Florida Bankruptcy Exemptions

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Like all states, Florida has its own set of exemptions that you may use when filing for Chapter 7 or Chapter 13 bankruptcy. Exemptions determine what property (such as a home, car, instrument, retirement account, etc.) you may keep in a Chapter 7 bankruptcy, and how much you must pay to certain creditors in Chapter 13 bankruptcy. Some states allow debtors to choose between the state exemption system and a set of federal bankruptcy exemptions – but Florida is not one of them. In Florida, you must use the state exemptions below. In addition to this list, you may also use any applicable amounts in the federal nonbankruptcy exemptions.

Unless noted otherwise, if a couple is married and filing jointly in Florida, each spouse may claim the full amount of each exemption. This is informally called “doubling.”

To learn more about bankruptcy exemptions, including how they work, which state exemption system you should use, and special rules for the homestead exemption, see Bankruptcy Exemptions – What Can I Keep When I File for Bankruptcy? 

Florida Bankruptcy Exemptions

Unless otherwise noted, all law references are to Florida Statutes Annotated.

Homestead

222.01, .02, .03, .05; Fla. Const. 10-4 - Real or personal property, including mobile or modular home and condominium, to unlimited value. Property cannot exceed: 1/2 acre in a municipality, or 160 acres elsewhere. Spouse or child of deceased owner may claim exemption. May file homestead declaration. Also, tenancies by the entireties in real property are exempt as to debts of one spouse.

To learn more about Florida's generous homestead exemption, check out Florida Bankruptcy & the Homestead Exemption.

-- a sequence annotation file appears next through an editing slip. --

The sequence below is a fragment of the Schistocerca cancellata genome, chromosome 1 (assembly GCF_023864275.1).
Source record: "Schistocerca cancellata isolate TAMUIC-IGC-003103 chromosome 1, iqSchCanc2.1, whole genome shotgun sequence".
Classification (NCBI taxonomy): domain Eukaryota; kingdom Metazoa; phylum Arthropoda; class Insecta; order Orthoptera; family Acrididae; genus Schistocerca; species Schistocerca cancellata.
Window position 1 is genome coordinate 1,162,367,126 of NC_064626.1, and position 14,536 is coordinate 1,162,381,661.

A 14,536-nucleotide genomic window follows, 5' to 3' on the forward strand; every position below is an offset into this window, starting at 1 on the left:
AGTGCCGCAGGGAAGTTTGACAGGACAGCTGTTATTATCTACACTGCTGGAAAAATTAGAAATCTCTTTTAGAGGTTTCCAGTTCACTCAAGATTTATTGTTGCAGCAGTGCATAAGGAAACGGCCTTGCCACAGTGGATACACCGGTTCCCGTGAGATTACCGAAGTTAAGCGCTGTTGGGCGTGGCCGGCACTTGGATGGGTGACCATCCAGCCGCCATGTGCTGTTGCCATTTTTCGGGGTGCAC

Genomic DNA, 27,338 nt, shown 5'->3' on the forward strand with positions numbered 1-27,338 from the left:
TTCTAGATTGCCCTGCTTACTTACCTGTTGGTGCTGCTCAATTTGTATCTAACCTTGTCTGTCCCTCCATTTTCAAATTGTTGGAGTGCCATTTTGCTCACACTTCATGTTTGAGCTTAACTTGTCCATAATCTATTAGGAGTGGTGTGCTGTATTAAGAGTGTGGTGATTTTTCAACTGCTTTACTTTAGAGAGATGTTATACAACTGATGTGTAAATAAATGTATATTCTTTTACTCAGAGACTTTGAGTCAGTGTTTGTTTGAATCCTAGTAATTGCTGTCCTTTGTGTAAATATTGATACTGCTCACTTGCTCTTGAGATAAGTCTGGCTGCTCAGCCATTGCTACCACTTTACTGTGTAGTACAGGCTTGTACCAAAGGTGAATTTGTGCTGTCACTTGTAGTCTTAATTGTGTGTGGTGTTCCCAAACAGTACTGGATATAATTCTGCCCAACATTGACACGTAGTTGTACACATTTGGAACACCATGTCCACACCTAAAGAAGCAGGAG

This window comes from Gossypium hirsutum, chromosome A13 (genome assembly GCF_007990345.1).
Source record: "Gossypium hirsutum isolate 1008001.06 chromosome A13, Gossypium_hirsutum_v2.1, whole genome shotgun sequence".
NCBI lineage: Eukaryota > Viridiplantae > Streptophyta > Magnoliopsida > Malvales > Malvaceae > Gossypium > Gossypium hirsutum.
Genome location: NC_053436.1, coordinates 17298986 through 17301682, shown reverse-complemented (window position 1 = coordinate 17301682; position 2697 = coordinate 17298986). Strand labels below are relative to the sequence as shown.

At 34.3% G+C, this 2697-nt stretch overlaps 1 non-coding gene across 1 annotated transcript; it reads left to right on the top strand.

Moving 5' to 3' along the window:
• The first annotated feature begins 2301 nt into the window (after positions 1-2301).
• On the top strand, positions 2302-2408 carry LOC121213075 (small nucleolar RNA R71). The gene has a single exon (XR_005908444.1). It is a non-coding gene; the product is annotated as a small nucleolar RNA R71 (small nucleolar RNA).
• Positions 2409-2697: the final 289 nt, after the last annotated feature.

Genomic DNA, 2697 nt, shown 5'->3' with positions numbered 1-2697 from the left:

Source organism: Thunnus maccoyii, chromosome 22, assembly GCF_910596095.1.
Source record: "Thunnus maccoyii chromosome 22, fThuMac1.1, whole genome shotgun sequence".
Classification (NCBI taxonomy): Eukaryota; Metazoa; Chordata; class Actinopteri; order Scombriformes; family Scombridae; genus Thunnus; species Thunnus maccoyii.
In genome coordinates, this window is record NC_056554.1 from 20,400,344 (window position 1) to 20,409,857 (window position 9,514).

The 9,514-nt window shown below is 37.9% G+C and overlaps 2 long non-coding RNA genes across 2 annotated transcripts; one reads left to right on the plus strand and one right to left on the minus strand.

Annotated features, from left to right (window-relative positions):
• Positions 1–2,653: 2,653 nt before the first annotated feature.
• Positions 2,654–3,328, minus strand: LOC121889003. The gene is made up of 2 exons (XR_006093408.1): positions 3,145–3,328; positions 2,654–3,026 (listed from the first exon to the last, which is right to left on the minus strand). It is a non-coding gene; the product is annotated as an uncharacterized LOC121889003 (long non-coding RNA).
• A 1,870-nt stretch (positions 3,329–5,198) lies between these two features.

Personal Property

222.22 - Prepaid hurricane savings accounts, prepaid medical savings account and health savings account deposits, and prepaid college education trust deposits.

222.25 - Motor vehicle up to $1,000; prescribed health aids; federal income tax credits or refunds.

497.56(8) - Pre-need funeral contract deposits.

Fla. Const. 10-4 - Any personal property up to $1,000 total, or up to $4,000 if no homestead claimed. 

Wages

222.11 - For head of family, 100% of earnings up to $750 a week; applies to either unpaid or paid wages, or wages deposited in a bank account for up to 6 months.

222.21 - Federal government employees' pension payments that are needed for support and were received up to 3 months prior to the bankruptcy.

Pensions

11 U.S.C. § 522 - Tax exempt retirement accounts (including 401(k)s, 403(b)s, profit-sharing and money purchase plans, SEP and SIMPLE IRAs, and defined benefit plans). 

11 U.S.C. § 522(b)(3)(C)(n) - IRAS and Roth IRAs to $1,171,650.

121.131 - State officers and employees.

122.15 - County officers and employees.

175.241 - Firefighters.

185.25 - Police officers.

222.21 - ERISA - qualified benefits, IRAs and Roth IRAs.

238.15 - Teachers.

Public Benefits

222.201 - Public assistance, reemployment assistance, Veterans' benefits, and social security.

440.22 - Workers' compensation.

960.14 - Crime victims' compensation unless seeking to discharge debt for treatment of crime related injury.

Alimony and Child Support

222.201 - Alimony and child support needed for support.

Insurance

222.13 - Death benefits payable to a specific beneficiary.

222.14 - Annuity contract proceeds excluding lottery winnings; life insurance cash surrender value.

222.18 - Disability or illness benefits.

632.619 - Fraternal benefit society benefits.

Misc.

769.05 - Damages to employees for injuries incurred in hazardous occupations.

Other 

Add any applicable Federal Nonbankruptcy Exemptions.

Confirming Exemptions

This list includes the majority of bankruptcy exemptions available in Florida. However, it may not include all exemptions, and states often create exceptions to specific exemptions. In addition, Florida may have changed the amounts since this list was last updated in June of 2011. Consider cross-checking this list with www.legalconsumer.com, which updates the state exemption amounts regularly, or check with your local bankruptcy court.

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